MIT Department of Architecture / Fall 2017 Lecture Series
Organized by Moa Carlsson, PhD Candidate, Design & Computation Group at MIT, MIT Department of Architecture

————————————— 

Pixar's Dean Kelley on Coco
Friday, October 27
5:00pm to 6:00pm
MIT, Building 32-123, Stata Center, 32 Vassar Street, Cambridge

Join us for a special 1 hour behind the scenes animation presentation and Q&A with Pixar artist Dean Kelley!

————————————— 

What literature can do: Literature, shame and politics
Friday, October 27
5:30pm to 7:00pm
MIT,  Building 2-105, 182 Memorial Drive, Cambridge

Édouard Louis, author
Is literature a tool to expand our awareness and challenge society?
Or does it reinforce the existing social order and its violence?

Édouard Louis was born and raised in the town of Hallencourt in the North of France, which is the setting of his first novel En finir avec Eddy Bellegueule(published in English as The End of Eddy). His work deals with class, sexuality and violence. His two first novels were translated into more than 25 languages. He is also the editor of a scholarly work on the sociologist Pierre Bourdieu, and the coauthor, with the philosopher Geoffroy de Lagasnerie, of “Manifesto for an Intellectual and Political Counteroffensive”, published in English by the Los Angeles Review of Books.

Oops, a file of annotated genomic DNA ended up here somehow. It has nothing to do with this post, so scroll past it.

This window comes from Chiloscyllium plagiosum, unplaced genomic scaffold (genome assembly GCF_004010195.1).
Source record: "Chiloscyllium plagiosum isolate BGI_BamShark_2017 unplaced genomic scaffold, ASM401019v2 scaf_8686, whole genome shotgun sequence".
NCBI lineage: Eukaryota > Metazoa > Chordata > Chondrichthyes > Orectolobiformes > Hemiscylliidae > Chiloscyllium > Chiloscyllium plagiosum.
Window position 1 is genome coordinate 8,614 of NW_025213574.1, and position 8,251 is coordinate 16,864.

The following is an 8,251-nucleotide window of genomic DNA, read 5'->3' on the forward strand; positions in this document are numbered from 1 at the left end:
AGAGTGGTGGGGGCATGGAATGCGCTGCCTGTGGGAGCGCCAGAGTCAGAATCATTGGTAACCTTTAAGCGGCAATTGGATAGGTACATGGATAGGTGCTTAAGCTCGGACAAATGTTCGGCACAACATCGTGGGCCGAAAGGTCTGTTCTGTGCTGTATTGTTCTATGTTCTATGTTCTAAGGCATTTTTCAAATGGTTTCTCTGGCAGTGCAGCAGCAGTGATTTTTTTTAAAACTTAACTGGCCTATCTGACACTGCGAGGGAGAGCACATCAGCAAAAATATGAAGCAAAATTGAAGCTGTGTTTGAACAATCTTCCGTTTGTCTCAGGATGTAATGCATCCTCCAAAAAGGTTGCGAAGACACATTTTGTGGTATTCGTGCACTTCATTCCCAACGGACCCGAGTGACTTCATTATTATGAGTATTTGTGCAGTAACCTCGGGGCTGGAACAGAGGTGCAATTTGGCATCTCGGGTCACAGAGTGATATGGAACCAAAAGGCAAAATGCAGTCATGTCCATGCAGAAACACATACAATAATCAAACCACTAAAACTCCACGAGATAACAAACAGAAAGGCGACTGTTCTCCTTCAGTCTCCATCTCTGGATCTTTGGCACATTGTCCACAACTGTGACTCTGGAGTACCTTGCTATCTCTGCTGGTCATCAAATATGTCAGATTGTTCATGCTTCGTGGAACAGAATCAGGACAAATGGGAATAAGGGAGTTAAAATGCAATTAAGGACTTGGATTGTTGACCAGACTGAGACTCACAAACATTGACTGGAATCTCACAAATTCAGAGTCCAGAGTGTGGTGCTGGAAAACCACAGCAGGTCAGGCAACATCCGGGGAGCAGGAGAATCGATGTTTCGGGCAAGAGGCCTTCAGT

The MIT Global France Seminar aims to bring together MIT faculty, instructors, and graduate students from across disciplines interested in the study of French and francophone cultures around the world. The seminar series is free and open to the public.k

————————————— 

X-Position with Vadim Bolshakov: The Panic Lab
Friday, October 27
7:00 PM to 8:00 PM (EDT)
Harvard Science Center Hall E, 1 Oxford Street, Cambridge

Do you love a good fright? Or, do you hide under the covers at night? What makes us love scary movies and haunted houses, and on the other hand, get a “sinking feeling” or a “skin-crawling sensation” that makes you want to turn tail and run?

Neuroscientist Dr. Vadim Bolshakov has dedicated his career to studying the mechanisms of fear. Join us as he guides us through the science behind his work and the exhilarating and horrifying feeling of FEAR.

———————————
Saturday, October 28
———————————

The Student Media Innovation Conference
Saturday, October 28

Where is student media headed in the digital age? How are campus publications and broadcast engaging new audiences? How are student media telling stories that lack coverage from mainstream press? 


——————————————

Peoples' History Walking Tour of Boston
Saturday, October 28
9:30 am
Suffolk University, Amenities Room, 73 Tremont Street, Boston

Please join the Labor Resource Center at UMASS Boston for the first James Green Memorial Lecture, featuring Patricia Reeve, to be followed by the kick-off of the walking tour.

Using James Green's "A Working People's Heritage Trail" (2001) as a point of departure, historian Cristina Groeger (Harvard, PhD) created "The People's History Walking Tour of Boston" by identifying and researching important sites, writing their histories, and putting her tour on-line so friends of labor can now follow along using their smartphones.